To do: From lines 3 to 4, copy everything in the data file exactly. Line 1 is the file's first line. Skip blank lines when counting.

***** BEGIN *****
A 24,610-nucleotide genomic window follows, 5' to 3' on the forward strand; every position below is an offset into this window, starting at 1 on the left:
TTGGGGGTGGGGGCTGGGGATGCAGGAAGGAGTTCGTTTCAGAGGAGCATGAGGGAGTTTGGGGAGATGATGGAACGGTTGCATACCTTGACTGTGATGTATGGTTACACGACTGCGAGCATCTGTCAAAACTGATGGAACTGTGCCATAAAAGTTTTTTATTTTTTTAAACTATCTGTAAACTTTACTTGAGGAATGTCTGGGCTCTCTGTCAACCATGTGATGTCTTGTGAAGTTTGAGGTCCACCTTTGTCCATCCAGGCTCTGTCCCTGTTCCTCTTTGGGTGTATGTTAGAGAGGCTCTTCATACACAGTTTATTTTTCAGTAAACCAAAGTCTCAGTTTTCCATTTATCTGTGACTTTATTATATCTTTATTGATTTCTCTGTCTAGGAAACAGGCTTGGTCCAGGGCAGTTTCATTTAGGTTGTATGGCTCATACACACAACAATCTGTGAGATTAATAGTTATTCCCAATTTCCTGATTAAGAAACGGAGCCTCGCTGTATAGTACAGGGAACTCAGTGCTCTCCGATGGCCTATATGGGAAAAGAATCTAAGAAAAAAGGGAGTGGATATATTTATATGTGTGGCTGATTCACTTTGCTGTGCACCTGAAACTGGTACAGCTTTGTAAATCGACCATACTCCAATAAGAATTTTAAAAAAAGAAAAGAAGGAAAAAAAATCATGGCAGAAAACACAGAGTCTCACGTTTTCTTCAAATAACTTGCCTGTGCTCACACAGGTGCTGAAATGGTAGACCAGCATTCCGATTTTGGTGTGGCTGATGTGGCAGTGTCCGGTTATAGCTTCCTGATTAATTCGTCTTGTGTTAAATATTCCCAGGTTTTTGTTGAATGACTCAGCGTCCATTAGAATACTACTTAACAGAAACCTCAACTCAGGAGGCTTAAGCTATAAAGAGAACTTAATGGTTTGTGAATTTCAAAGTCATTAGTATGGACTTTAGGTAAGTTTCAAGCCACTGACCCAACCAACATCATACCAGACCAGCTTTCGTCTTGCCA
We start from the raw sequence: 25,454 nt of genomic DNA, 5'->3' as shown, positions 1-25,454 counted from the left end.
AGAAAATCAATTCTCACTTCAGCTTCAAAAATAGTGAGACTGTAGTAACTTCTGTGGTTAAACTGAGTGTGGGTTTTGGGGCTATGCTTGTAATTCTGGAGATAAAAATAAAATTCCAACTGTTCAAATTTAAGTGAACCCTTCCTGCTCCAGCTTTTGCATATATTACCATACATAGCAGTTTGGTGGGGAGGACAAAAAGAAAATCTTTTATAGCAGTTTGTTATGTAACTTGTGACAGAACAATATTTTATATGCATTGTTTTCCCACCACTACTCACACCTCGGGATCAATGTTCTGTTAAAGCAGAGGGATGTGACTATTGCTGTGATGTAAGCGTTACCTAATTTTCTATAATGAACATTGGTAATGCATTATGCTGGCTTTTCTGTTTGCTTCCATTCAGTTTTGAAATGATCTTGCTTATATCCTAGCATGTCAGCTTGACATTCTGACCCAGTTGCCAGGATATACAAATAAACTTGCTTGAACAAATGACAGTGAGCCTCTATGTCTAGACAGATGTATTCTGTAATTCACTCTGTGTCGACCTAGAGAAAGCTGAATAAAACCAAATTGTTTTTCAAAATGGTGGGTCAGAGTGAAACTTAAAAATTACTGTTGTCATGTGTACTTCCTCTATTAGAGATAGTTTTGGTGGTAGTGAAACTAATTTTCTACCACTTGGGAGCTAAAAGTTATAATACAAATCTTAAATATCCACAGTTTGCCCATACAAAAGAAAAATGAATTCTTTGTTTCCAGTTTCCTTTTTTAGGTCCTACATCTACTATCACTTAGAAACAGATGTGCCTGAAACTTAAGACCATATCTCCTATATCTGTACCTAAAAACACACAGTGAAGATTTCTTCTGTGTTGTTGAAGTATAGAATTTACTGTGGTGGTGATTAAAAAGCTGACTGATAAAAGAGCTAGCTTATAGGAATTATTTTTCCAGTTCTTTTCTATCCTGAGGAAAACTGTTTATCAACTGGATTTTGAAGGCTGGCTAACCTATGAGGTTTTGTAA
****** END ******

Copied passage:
We start from the raw sequence: 25,454 nt of genomic DNA, 5'->3' as shown, positions 1-25,454 counted from the left end.
AGAAAATCAATTCTCACTTCAGCTTCAAAAATAGTGAGACTGTAGTAACTTCTGTGGTTAAACTGAGTGTGGGTTTTGGGGCTATGCTTGTAATTCTGGAGATAAAAATAAAATTCCAACTGTTCAAATTTAAGTGAACCCTTCCTGCTCCAGCTTTTGCATATATTACCATACATAGCAGTTTGGTGGGGAGGACAAAAAGAAAATCTTTTATAGCAGTTTGTTATGTAACTTGTGACAGAACAATATTTTATATGCATTGTTTTCCCACCACTACTCACACCTCGGGATCAATGTTCTGTTAAAGCAGAGGGATGTGACTATTGCTGTGATGTAAGCGTTACCTAATTTTCTATAATGAACATTGGTAATGCATTATGCTGGCTTTTCTGTTTGCTTCCATTCAGTTTTGAAATGATCTTGCTTATATCCTAGCATGTCAGCTTGACATTCTGACCCAGTTGCCAGGATATACAAATAAACTTGCTTGAACAAATGACAGTGAGCCTCTATGTCTAGACAGATGTATTCTGTAATTCACTCTGTGTCGACCTAGAGAAAGCTGAATAAAACCAAATTGTTTTTCAAAATGGTGGGTCAGAGTGAAACTTAAAAATTACTGTTGTCATGTGTACTTCCTCTATTAGAGATAGTTTTGGTGGTAGTGAAACTAATTTTCTACCACTTGGGAGCTAAAAGTTATAATACAAATCTTAAATATCCACAGTTTGCCCATACAAAAGAAAAATGAATTCTTTGTTTCCAGTTTCCTTTTTTAGGTCCTACATCTACTATCACTTAGAAACAGATGTGCCTGAAACTTAAGACCATATCTCCTATATCTGTACCTAAAAACACACAGTGAAGATTTCTTCTGTGTTGTTGAAGTATAGAATTTACTGTGGTGGTGATTAAAAAGCTGACTGATAAAAGAGCTAGCTTATAGGAATTATTTTTCCAGTTCTTTTCTATCCTGAGGAAAACTGTTTATCAACTGGATTTTGAAGGCTGGCTAACCTATGAGGTTTTGTAA